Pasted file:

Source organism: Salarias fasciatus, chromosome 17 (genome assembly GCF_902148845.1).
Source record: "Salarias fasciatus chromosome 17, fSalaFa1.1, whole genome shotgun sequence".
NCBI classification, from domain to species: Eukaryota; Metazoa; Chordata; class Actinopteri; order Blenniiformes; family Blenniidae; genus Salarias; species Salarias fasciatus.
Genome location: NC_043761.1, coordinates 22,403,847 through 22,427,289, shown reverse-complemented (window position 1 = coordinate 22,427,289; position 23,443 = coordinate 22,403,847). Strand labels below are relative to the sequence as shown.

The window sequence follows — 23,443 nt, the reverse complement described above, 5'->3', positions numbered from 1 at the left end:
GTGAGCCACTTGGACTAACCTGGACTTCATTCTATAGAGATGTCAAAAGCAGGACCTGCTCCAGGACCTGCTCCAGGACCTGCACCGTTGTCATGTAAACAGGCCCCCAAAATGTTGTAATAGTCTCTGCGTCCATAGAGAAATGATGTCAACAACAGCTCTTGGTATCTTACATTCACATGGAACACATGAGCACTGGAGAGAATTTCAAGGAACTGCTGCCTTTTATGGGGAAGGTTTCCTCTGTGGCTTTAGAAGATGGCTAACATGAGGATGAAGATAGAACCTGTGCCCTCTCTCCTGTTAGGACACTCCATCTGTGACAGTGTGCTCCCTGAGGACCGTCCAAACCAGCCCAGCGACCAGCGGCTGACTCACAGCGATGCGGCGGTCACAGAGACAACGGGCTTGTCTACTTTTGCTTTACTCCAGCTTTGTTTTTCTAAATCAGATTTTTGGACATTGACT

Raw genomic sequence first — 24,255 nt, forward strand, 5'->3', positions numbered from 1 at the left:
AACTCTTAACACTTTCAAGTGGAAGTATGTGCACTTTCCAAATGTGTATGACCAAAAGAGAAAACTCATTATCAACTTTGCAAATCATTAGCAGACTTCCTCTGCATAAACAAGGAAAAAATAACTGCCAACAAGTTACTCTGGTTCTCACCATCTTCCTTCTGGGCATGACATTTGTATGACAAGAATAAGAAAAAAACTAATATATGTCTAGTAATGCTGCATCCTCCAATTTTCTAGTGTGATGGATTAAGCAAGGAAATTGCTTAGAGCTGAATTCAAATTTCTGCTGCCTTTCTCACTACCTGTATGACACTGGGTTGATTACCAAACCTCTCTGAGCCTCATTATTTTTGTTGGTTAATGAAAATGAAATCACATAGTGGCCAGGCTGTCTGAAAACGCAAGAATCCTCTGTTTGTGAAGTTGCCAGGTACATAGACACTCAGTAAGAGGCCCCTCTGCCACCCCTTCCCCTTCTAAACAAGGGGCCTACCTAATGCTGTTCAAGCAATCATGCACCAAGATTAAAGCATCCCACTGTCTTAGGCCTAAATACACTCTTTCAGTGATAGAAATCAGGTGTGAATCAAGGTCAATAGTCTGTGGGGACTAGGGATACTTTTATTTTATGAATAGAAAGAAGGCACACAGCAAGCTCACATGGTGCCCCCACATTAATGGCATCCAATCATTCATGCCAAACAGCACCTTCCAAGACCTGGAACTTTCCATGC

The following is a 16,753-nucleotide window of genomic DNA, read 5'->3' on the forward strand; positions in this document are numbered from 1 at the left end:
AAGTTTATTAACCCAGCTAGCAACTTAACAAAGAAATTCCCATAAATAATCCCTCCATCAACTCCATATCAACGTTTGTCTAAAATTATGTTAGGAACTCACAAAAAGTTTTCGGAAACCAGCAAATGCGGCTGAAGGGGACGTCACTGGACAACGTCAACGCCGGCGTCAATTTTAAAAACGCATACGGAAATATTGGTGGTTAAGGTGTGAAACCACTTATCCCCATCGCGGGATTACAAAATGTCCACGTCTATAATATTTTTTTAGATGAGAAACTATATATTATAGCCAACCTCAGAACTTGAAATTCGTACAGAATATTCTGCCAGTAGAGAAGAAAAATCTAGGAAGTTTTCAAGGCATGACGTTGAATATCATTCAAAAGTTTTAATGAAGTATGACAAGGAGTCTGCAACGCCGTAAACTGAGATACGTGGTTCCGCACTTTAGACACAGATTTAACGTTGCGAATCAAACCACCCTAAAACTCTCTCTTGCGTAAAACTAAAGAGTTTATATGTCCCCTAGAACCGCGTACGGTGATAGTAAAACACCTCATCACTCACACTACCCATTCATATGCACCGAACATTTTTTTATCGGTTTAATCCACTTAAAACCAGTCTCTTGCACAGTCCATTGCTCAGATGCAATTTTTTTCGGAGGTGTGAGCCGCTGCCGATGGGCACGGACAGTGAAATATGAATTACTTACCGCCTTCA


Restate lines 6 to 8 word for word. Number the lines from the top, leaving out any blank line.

GTGAGCCACTTGGACTAACCTGGACTTCATTCTATAGAGATGTCAAAAGCAGGACCTGCTCCAGGACCTGCTCCAGGACCTGCACCGTTGTCATGTAAACAGGCCCCCAAAATGTTGTAATAGTCTCTGCGTCCATAGAGAAATGATGTCAACAACAGCTCTTGGTATCTTACATTCACATGGAACACATGAGCACTGGAGAGAATTTCAAGGAACTGCTGCCTTTTATGGGGAAGGTTTCCTCTGTGGCTTTAGAAGATGGCTAACATGAGGATGAAGATAGAACCTGTGCCCTCTCTCCTGTTAGGACACTCCATCTGTGACAGTGTGCTCCCTGAGGACCGTCCAAACCAGCCCAGCGACCAGCGGCTGACTCACAGCGATGCGGCGGTCACAGAGACAACGGGCTTGTCTACTTTTGCTTTACTCCAGCTTTGTTTTTCTAAATCAGATTTTTGGACATTGACT

Raw genomic sequence first — 24,255 nt, forward strand, 5'->3', positions numbered from 1 at the left:
AACTCTTAACACTTTCAAGTGGAAGTATGTGCACTTTCCAAATGTGTATGACCAAAAGAGAAAACTCATTATCAACTTTGCAAATCATTAGCAGACTTCCTCTGCATAAACAAGGAAAAAATAACTGCCAACAAGTTACTCTGGTTCTCACCATCTTCCTTCTGGGCATGACATTTGTATGACAAGAATAAGAAAAAAACTAATATATGTCTAGTAATGCTGCATCCTCCAATTTTCTAGTGTGATGGATTAAGCAAGGAAATTGCTTAGAGCTGAATTCAAATTTCTGCTGCCTTTCTCACTACCTGTATGACACTGGGTTGATTACCAAACCTCTCTGAGCCTCATTATTTTTGTTGGTTAATGAAAATGAAATCACATAGTGGCCAGGCTGTCTGAAAACGCAAGAATCCTCTGTTTGTGAAGTTGCCAGGTACATAGACACTCAGTAAGAGGCCCCTCTGCCACCCCTTCCCCTTCTAAACAAGGGGCCTACCTAATGCTGTTCAAGCAATCATGCACCAAGATTAAAGCATCCCACTGTCTTAGGCCTAAATACACTCTTTCAGTGATAGAAATCAGGTGTGAATCAAGGTCAATAGTCTGTGGGGACTAGGGATACTTTTATTTTATGAATAGAAAGAAGGCACACAGCAAGCTCACATGGTGCCCCCACATTAATGGCATCCAATCATTCATGCCAAACAGCACCTTCCAAGACCTGGAACTTTCCATGC